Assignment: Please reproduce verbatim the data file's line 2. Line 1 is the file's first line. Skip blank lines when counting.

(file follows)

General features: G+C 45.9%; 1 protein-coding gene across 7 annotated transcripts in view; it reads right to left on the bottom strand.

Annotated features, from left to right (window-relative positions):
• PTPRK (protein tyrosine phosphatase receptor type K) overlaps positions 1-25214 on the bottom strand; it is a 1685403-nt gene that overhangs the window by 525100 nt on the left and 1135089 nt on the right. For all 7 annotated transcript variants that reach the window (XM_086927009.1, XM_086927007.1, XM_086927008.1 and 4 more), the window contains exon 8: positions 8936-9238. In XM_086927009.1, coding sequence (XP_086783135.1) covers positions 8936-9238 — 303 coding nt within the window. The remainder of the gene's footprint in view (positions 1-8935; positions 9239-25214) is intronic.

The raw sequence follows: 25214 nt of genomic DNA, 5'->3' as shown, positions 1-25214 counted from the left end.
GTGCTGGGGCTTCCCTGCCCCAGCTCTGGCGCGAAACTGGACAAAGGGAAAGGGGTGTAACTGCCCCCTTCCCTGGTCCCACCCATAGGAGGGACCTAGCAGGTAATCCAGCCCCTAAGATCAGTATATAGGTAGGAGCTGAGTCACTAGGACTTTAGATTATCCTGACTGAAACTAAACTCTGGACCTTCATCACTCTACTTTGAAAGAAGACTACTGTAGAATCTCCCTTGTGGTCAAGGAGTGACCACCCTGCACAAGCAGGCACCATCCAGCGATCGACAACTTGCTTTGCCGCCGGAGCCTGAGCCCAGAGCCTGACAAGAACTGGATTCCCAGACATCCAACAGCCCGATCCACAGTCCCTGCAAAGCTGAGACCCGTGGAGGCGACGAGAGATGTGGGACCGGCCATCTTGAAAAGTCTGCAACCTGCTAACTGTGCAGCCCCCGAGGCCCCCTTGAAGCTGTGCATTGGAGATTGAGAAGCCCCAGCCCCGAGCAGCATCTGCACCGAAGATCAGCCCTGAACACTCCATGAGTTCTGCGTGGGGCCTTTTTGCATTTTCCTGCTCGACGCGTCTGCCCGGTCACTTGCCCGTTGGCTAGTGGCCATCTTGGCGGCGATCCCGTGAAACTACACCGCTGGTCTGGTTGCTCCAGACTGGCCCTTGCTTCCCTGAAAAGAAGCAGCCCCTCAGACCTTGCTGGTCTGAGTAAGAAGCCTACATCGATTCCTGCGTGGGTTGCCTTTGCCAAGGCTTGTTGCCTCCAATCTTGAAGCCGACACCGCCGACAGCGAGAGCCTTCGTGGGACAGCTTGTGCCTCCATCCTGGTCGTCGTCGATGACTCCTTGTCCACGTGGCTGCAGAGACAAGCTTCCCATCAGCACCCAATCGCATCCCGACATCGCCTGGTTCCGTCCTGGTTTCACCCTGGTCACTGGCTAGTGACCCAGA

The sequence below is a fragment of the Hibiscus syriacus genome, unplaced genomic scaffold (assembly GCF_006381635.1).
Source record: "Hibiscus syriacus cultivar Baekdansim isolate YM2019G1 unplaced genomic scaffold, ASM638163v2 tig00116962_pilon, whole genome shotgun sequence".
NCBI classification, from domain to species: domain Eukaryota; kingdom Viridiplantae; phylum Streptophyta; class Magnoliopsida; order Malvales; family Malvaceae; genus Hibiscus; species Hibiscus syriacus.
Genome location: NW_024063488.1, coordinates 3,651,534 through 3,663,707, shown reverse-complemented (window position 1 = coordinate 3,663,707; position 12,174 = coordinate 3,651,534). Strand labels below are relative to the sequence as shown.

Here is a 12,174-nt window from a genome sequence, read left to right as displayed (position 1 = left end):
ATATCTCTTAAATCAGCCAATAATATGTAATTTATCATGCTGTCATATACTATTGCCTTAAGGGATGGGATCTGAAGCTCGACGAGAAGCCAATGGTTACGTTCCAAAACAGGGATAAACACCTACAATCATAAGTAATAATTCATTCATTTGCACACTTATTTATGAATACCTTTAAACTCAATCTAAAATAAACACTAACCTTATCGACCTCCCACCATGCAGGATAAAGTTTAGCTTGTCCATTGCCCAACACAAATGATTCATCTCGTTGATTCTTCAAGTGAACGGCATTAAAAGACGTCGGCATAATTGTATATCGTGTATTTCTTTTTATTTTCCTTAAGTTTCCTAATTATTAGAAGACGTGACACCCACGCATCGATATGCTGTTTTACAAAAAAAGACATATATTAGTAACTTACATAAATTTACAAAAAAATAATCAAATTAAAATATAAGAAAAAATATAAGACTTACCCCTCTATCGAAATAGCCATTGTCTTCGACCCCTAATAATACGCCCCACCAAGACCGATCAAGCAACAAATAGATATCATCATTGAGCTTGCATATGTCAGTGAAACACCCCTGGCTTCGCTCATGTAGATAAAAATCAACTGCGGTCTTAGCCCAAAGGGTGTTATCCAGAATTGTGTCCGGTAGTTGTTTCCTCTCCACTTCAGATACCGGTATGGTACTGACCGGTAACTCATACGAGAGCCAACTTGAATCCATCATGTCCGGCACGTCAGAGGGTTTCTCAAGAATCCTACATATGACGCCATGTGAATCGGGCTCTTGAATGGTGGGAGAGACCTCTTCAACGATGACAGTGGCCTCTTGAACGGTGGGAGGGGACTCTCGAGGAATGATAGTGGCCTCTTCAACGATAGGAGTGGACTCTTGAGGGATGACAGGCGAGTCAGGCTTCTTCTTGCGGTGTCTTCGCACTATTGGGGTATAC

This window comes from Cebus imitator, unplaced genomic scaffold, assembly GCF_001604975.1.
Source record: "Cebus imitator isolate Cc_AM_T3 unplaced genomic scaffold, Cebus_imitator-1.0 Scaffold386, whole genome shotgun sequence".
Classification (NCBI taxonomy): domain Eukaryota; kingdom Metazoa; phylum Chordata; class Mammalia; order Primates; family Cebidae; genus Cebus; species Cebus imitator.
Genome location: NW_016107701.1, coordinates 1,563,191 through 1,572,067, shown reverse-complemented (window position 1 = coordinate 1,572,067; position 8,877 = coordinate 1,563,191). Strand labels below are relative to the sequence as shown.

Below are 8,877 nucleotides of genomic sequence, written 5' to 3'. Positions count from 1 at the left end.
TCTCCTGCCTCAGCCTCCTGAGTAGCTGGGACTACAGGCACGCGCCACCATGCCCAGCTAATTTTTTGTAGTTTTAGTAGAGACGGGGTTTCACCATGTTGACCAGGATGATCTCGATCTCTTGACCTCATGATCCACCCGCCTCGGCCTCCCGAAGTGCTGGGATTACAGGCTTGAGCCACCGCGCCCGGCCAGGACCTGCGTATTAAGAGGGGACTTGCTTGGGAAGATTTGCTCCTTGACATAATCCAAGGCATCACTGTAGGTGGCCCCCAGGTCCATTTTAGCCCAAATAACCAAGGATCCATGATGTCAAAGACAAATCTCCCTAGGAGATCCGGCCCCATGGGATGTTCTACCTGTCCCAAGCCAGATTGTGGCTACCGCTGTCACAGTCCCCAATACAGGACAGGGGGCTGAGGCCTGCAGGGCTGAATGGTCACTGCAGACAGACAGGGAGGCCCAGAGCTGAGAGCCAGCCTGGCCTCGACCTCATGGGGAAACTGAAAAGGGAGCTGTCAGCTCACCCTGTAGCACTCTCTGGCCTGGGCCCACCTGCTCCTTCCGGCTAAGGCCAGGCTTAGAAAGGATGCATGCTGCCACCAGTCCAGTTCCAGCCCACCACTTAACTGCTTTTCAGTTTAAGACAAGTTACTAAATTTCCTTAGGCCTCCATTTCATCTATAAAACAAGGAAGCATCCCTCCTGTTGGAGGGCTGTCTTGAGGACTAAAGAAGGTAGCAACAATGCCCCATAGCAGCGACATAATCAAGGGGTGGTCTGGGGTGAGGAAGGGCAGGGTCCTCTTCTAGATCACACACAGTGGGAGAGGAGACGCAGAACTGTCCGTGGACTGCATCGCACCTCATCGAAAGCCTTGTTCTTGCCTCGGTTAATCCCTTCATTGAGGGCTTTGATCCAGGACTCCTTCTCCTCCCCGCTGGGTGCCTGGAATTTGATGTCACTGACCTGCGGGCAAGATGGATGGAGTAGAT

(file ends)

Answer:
Annotated features, from left to right (window-relative positions):